Friday, February 7, 2014

Best Friends Forever write book reviews

Three new anthologies were released today, and I have a story in one of them. My Hemlock friends will soon be in print for the first time ever with a short story, Passage, in Seventh Star Press's A Hero's Best Friend. You can find it on kindle or nook at:

Or look for it in print next week!

Meanwhile the Seelie and Unseelie Courts have their day in a Chimerical World at:


I'm eagerly looking forward to reading all these--Seventh Star Press have such great books! But, in the meantime, here are some books I've read and reviewed recently, with corresponding cups of coffee to help me stay awake on this snow-bound afternoon!

Since the above are all fantasy tales, I'll start with Antediluvian, by R. M. Huffman, a pref-flood fantasy with a difference, where Noah, Methuselah and co (from the Bible) are the main protagonists, dinosaurs roam the earth, giant children of angels build cities and plans, and man fights to save his way of life, his faith, and his future. It's intriguing, mythological, and fun, and a smooth exciting read, best enjoyed with a 4-star elegant, complex cup of coffee.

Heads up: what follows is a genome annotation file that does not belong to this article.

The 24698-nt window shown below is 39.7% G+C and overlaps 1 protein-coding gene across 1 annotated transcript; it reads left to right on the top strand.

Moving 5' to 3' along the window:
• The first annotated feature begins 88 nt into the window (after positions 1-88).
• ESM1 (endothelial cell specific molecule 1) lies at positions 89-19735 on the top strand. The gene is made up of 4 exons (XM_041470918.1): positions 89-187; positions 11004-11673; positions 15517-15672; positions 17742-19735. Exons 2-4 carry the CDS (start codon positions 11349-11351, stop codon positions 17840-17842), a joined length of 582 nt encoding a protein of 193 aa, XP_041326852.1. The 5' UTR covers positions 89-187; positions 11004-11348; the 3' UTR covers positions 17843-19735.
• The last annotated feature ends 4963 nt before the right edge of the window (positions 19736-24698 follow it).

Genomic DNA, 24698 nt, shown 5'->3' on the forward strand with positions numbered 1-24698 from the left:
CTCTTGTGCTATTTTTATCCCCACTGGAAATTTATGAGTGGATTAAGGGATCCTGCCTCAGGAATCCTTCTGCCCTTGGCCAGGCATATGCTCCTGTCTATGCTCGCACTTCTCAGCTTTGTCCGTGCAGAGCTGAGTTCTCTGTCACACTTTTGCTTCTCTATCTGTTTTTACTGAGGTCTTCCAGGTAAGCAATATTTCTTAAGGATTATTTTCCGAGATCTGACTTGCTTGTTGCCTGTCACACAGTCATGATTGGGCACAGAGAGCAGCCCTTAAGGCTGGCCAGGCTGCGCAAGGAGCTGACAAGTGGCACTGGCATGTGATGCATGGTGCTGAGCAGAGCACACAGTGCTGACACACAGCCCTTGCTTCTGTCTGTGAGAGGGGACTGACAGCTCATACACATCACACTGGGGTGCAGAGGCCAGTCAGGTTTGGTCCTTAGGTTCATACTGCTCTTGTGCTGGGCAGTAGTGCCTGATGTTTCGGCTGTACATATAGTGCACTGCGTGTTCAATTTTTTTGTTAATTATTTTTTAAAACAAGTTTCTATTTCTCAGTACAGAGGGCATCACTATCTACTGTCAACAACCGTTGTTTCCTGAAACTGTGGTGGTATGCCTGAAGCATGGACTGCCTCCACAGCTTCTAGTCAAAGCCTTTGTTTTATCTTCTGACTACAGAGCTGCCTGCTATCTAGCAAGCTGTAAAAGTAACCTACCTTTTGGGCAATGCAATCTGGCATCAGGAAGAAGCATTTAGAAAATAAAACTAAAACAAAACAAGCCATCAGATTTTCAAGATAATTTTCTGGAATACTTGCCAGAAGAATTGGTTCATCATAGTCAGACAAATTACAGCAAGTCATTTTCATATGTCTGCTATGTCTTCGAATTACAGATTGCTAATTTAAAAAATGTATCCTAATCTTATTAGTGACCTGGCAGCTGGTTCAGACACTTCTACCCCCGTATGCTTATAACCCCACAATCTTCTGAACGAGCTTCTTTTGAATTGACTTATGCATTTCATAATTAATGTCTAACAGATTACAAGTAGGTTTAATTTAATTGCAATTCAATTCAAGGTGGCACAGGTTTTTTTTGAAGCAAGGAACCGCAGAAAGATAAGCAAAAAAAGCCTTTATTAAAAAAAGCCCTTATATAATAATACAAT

Foreverland is Dead, by Tony Bertauski offers sci-fi fantasy in a more modern world, combining the feel of Lord of the Flies with questions of identity, dreams and reality in a fascinating mystery. Girls trapped together can't remember who they are or why they're here, but food is running out and technology's intrusions seem designed to keep them in the dark. Enjoy this one with a 5-star dark intense coffee.

Set nicely in the very real present-day world of a small English-Welsh village, Sir Humphrey at Batch Hall, by Peter Maughan is built around a rather less scary mystery, with side-steps into farce, delightful humor, and such wonderfully evocative descriptions you'll feel you know both people and place. It's a delightful literary gem, highly recommended, and best enjoyed with some well-balanced, full-flavored 3-star coffee.

Going back to the 1960s in America, Beginning Anew, by Paula Rose Michelson tells of American Catholic opposition to Spanish American Jews, revealing (to this British ex-pat) just how recently America might have been a seriously unfriendly place. The underlying Christian love story is told against a background of racial and religious prejudice, creating a rather weighty and solemn love story, best enjoyed with a bold dark intense 5-star coffee.

Finally, going much further back, but staying in America, Hand me down bride, by Juliet Waldron tells the story of a mail-order bride, widowed on her wedding night and unable to go home. There again, perhaps she won't want to go home, as the son of her would-be spouse begins to conquer the demons of his service in America's Civil War. A pleasing historical romance, this one's best enjoyed with some 2-star lively, easy-drinking coffee.

Then there's Weightless by Michele Gorman, but I'm supposed to wait until the 11th to post my review of this short Valentine's tale, so you'll have to wait too.

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